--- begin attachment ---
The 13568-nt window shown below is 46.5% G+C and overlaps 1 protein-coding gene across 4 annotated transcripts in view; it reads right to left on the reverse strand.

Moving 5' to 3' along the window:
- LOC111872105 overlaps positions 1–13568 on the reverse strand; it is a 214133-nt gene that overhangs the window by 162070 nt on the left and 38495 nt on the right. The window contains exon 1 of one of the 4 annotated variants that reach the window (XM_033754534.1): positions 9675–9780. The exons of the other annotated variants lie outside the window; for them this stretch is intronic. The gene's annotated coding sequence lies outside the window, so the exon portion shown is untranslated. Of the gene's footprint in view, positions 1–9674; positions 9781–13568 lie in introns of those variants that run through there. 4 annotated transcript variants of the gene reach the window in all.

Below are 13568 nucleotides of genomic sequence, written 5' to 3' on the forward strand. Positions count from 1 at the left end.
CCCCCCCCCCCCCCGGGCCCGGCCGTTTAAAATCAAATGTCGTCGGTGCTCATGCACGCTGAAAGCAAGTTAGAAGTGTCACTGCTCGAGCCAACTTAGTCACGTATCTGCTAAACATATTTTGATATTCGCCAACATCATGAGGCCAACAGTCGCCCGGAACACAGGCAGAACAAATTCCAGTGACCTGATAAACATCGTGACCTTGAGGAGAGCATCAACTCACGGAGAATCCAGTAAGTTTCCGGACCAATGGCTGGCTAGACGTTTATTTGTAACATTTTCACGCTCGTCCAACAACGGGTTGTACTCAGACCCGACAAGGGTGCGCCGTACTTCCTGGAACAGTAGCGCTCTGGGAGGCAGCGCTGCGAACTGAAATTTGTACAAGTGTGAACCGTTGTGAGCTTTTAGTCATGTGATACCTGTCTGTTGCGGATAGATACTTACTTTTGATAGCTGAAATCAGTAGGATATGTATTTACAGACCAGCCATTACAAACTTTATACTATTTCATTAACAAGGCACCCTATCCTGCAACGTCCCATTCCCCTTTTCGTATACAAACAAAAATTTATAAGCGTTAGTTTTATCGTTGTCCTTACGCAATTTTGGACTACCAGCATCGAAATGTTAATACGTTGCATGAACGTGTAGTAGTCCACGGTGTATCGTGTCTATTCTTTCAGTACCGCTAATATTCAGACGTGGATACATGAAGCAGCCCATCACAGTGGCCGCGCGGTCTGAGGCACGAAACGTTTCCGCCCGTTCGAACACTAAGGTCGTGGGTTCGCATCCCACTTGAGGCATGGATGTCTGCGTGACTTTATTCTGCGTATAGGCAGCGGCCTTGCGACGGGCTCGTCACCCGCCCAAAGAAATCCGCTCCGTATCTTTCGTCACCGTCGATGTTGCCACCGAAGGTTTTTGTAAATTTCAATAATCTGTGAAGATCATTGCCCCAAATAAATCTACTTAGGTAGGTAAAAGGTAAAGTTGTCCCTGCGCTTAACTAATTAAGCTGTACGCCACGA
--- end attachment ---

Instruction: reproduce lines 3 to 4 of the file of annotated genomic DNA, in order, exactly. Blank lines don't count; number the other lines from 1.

- LOC111872105 overlaps positions 1–13568 on the reverse strand; it is a 214133-nt gene that overhangs the window by 162070 nt on the left and 38495 nt on the right. The window contains exon 1 of one of the 4 annotated variants that reach the window (XM_033754534.1): positions 9675–9780. The exons of the other annotated variants lie outside the window; for them this stretch is intronic. The gene's annotated coding sequence lies outside the window, so the exon portion shown is untranslated. Of the gene's footprint in view, positions 1–9674; positions 9781–13568 lie in introns of those variants that run through there. 4 annotated transcript variants of the gene reach the window in all.

Below are 13568 nucleotides of genomic sequence, written 5' to 3' on the forward strand. Positions count from 1 at the left end.